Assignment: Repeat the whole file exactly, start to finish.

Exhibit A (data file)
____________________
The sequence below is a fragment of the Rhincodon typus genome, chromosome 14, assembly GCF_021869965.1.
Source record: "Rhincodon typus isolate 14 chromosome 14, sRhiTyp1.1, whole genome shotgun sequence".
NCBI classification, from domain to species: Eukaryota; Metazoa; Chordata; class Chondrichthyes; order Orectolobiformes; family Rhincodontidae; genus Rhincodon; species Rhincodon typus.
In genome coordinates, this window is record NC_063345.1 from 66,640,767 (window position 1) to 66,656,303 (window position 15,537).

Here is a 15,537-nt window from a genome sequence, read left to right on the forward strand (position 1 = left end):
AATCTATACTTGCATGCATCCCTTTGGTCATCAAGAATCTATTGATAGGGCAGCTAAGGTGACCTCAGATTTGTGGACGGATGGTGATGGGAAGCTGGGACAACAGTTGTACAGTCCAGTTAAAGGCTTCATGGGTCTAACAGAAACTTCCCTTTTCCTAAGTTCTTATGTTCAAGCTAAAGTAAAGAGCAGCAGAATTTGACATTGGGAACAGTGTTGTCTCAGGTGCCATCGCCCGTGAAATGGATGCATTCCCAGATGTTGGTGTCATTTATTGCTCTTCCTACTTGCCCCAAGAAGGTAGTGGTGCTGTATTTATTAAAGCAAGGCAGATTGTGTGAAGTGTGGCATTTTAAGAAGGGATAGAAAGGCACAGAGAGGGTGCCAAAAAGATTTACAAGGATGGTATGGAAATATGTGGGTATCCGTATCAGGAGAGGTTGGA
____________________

The sequence below is a fragment of the Rhincodon typus genome, chromosome 14, assembly GCF_021869965.1.
Source record: "Rhincodon typus isolate 14 chromosome 14, sRhiTyp1.1, whole genome shotgun sequence".
NCBI classification, from domain to species: Eukaryota; Metazoa; Chordata; class Chondrichthyes; order Orectolobiformes; family Rhincodontidae; genus Rhincodon; species Rhincodon typus.
In genome coordinates, this window is record NC_063345.1 from 66,640,767 (window position 1) to 66,656,303 (window position 15,537).

Here is a 15,537-nt window from a genome sequence, read left to right on the forward strand (position 1 = left end):
AATCTATACTTGCATGCATCCCTTTGGTCATCAAGAATCTATTGATAGGGCAGCTAAGGTGACCTCAGATTTGTGGACGGATGGTGATGGGAAGCTGGGACAACAGTTGTACAGTCCAGTTAAAGGCTTCATGGGTCTAACAGAAACTTCCCTTTTCCTAAGTTCTTATGTTCAAGCTAAAGTAAAGAGCAGCAGAATTTGACATTGGGAACAGTGTTGTCTCAGGTGCCATCGCCCGTGAAATGGATGCATTCCCAGATGTTGGTGTCATTTATTGCTCTTCCTACTTGCCCCAAGAAGGTAGTGGTGCTGTATTTATTAAAGCAAGGCAGATTGTGTGAAGTGTGGCATTTTAAGAAGGGATAGAAAGGCACAGAGAGGGTGCCAAAAAGATTTACAAGGATGGTATGGAAATATGTGGGTATCCGTATCAGGAGAGGTTGGA